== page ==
Date of Paper/Work
Master of Social Work (M.S.W.)
Type of Paper/Work
Clinical research paper
There’s a wealth of research that provides evidence of an association between visual media and behavior problems among typically developing children. However, no research was located that examines the association between these variables in adolescents with ASDs. This current study begins to fill this gap in literature while examining possible positive effects of visual media on social behavior through the following research question: What effect does visual media have on the social interactions of adolescents with autism spectrum disorders? The design of the present study was a cross-sectional, quantitative study in which twenty participants completed an online questionnaire.
The present study found that adolescents with ASDs who had high language skills more frequently interacted with peers than adolescents with low language skills. This study also found that of adolescents who engage in visual media use weekly or more, 90% play video games, 85% use computers, 80% engage with Apps (via iPad/iPod/Kindle), 75% watch television, 35% use social media and 25% engage with other forms of visual media (DVDs, DS, and using iPad for Wikipedia) which is more than twice as often as another study (Mazurek et al., 2011). This study also showed that adolescents with ASDs who frequently use the computer have fewer interactions about visual media with their siblings.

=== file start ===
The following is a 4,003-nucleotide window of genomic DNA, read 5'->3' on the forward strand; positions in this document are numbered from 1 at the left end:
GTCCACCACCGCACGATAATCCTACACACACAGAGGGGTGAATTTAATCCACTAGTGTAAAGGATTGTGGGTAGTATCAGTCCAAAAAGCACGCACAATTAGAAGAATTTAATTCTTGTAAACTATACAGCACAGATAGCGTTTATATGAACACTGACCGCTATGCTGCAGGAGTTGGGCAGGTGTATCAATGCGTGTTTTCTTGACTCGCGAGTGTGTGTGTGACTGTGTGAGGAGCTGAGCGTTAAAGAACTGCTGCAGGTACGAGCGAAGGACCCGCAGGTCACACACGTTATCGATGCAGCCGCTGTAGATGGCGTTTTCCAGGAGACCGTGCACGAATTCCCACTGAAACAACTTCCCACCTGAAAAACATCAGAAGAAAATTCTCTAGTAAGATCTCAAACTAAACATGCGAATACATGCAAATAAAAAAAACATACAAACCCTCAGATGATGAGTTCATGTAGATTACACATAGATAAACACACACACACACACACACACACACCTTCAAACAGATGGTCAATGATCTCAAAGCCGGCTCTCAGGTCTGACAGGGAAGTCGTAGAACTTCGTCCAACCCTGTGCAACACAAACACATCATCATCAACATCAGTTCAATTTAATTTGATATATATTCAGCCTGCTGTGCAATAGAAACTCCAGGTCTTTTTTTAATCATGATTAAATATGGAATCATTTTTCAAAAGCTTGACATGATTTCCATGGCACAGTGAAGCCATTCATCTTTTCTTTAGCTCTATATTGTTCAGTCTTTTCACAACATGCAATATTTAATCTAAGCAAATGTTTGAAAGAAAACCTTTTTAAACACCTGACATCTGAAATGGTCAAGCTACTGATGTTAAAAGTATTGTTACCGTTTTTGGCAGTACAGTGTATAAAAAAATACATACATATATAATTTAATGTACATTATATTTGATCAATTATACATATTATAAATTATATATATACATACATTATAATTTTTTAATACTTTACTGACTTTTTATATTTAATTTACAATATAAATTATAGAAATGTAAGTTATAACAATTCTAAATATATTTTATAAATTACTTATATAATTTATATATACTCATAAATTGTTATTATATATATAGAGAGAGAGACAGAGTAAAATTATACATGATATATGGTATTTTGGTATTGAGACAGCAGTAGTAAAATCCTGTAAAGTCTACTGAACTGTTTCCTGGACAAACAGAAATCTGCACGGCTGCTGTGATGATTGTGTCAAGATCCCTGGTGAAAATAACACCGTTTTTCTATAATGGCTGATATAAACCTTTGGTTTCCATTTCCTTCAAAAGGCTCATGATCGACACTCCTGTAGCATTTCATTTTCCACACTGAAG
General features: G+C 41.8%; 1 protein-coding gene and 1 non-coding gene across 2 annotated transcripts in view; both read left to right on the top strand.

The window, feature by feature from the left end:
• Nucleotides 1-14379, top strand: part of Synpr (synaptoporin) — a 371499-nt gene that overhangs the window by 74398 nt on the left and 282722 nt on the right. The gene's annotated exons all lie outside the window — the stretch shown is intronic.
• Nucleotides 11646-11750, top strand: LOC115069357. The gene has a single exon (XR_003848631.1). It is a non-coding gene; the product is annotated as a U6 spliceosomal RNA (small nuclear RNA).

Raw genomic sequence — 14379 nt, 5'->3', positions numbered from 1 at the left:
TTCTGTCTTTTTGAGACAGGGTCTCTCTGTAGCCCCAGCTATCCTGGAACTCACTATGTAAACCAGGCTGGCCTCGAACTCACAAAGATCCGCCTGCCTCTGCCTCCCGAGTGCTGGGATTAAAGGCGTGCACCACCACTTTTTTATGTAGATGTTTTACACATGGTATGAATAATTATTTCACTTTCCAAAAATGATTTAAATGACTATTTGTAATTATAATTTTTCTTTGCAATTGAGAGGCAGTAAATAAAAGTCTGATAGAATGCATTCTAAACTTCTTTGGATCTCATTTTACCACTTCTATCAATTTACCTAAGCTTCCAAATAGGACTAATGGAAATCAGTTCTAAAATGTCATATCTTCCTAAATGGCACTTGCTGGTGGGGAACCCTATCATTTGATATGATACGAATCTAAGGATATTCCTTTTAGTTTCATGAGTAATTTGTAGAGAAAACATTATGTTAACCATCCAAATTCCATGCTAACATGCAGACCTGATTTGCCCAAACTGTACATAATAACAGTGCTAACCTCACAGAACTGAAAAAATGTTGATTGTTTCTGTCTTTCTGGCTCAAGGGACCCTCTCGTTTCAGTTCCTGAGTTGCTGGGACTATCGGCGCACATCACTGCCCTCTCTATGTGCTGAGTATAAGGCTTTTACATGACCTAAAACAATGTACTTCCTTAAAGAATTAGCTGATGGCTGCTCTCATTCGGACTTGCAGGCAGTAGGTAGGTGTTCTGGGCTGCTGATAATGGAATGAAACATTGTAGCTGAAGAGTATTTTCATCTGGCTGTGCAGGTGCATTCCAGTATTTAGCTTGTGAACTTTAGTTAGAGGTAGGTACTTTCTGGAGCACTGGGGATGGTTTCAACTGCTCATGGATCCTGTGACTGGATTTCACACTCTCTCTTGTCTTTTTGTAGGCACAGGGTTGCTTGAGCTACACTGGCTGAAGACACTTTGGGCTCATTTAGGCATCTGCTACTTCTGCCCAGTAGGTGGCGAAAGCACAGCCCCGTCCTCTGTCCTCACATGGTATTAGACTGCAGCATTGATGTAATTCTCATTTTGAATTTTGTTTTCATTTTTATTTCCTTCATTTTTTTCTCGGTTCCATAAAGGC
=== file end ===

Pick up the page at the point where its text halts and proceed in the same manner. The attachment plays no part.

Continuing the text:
Future research should continue to explore the relationship between visual media and the social interactions of adolescents with ASDs. Interventions using visual media with adolescents with ASDs to help improve their social interactions, should be explored by social workers and other mental health professionals as an intervention.
visual media, autism, adolescents, ASD, social interactions
Creative Commons License
This work is licensed under a Creative Commons Attribution 3.0 License.
Hanly, Audra J., "Visual Media and ASD: Impact on Social Interactions of Adolescents" (2014). Social Work Master’s Clinical Research Papers. 321.